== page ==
Looking at the sea, could she really blame them?
Patty was here, though. At least there was that. She waved to Yas from her spot at the edge of the shore, flashing her bubble-gum smile. She’d been coming each summer and renting out a room at the Iguana Motor Lodge since before memories were a thing Yas could grasp. Patty wore a floral slip and reclined on the same green chair under the same canvas umbrella Iguana provided free of charge every year.
Yas had taken a step toward the shore, when something sharp and familiar poked at the bottom of her sandal. Kneeling, she picked up a seashell the size of her palm. It was white like dusted sugar and smooth as polished granite. Blowing off the sand grains, she turned it over, checking for cracks and bruises. There were none to be found. It was perfect. Yas hesitated before slipping it into her pocket.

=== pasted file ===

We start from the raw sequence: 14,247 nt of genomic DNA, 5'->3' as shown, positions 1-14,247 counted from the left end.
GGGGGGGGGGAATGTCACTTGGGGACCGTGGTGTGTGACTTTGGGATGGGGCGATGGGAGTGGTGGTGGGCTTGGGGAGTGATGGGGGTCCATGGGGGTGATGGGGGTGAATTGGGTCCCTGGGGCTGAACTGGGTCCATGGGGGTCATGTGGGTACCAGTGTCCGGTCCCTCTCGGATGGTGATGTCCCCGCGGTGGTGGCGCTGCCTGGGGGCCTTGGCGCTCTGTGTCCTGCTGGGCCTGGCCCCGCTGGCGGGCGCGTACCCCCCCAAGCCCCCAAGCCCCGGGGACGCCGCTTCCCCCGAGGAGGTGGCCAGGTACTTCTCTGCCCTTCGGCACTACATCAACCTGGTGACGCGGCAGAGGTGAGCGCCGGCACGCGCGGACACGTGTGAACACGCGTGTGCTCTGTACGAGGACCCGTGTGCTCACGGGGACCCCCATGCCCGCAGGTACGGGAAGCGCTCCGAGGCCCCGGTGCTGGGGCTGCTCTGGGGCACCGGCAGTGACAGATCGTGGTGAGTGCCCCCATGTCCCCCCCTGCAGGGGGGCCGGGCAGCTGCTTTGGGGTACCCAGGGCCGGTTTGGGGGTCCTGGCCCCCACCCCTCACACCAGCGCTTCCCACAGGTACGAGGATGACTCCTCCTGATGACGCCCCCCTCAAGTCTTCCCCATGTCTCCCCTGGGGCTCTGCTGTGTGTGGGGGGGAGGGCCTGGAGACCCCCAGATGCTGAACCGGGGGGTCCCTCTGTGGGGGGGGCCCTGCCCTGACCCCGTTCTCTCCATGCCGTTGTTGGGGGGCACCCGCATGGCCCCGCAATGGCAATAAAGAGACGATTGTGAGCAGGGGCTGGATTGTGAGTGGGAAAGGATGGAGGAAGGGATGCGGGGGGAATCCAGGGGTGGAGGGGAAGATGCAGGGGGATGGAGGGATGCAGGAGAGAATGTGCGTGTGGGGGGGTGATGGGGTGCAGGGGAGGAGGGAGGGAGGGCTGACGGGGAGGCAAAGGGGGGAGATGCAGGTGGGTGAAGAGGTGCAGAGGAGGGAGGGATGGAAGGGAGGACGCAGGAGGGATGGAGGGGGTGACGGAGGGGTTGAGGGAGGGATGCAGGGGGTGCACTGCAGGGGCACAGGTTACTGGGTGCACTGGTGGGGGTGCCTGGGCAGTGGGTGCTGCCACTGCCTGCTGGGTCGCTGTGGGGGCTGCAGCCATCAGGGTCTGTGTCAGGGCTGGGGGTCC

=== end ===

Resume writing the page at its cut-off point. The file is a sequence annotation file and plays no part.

The murky, swirling gray sea in the distance looked the same as it had every day these past ten months. Yas studied the choppy waves for glimmers of color to surface, a pop of pink or lavender, a promise that the pastel waters lingered beneath the surface somewhere. It was a habit, nothing more. As expected, there were no hints of what once was.
The Weepers huddled in the distance, the ocean lapping at their ankles. Every day they came. Their heads bowed. Their tears dripping into the sea, willing the ocean to feel their pain. To bring back what was.
How they’d decided this was the solution remained unclear. Yes, there were legends passed down from previous generations that tears could brighten the sea, but there was just as much lore advising complete stoicism. All of it was ridiculous, though. The sea was the sea—­an inanimate body of water. What did it care for their tears? No one understood why the pink-­and-­lavender waters had appeared and no one knew why they’d left. Couldn’t these Weepers see, nearly one year later, that nothing had changed?